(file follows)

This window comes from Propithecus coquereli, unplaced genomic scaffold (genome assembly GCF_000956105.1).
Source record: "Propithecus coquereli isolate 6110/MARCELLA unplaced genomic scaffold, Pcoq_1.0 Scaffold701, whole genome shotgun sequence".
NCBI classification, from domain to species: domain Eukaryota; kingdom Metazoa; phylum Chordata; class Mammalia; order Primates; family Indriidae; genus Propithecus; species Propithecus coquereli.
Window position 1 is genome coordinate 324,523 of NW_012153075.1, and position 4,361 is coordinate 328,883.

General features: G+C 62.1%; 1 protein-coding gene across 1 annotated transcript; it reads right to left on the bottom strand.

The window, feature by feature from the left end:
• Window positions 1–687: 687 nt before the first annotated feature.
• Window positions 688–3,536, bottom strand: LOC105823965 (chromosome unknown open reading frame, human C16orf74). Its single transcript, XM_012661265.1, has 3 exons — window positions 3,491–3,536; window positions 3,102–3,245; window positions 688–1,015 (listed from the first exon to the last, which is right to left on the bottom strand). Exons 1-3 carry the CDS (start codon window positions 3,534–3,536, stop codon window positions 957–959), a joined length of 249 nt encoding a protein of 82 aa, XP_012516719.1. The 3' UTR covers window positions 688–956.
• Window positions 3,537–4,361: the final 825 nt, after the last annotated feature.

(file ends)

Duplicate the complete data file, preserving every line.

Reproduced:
This window comes from Propithecus coquereli, unplaced genomic scaffold (genome assembly GCF_000956105.1).
Source record: "Propithecus coquereli isolate 6110/MARCELLA unplaced genomic scaffold, Pcoq_1.0 Scaffold701, whole genome shotgun sequence".
NCBI classification, from domain to species: domain Eukaryota; kingdom Metazoa; phylum Chordata; class Mammalia; order Primates; family Indriidae; genus Propithecus; species Propithecus coquereli.
Window position 1 is genome coordinate 324,523 of NW_012153075.1, and position 4,361 is coordinate 328,883.

General features: G+C 62.1%; 1 protein-coding gene across 1 annotated transcript; it reads right to left on the bottom strand.

The window, feature by feature from the left end:
• Window positions 1–687: 687 nt before the first annotated feature.
• Window positions 688–3,536, bottom strand: LOC105823965 (chromosome unknown open reading frame, human C16orf74). Its single transcript, XM_012661265.1, has 3 exons — window positions 3,491–3,536; window positions 3,102–3,245; window positions 688–1,015 (listed from the first exon to the last, which is right to left on the bottom strand). Exons 1-3 carry the CDS (start codon window positions 3,534–3,536, stop codon window positions 957–959), a joined length of 249 nt encoding a protein of 82 aa, XP_012516719.1. The 3' UTR covers window positions 688–956.
• Window positions 3,537–4,361: the final 825 nt, after the last annotated feature.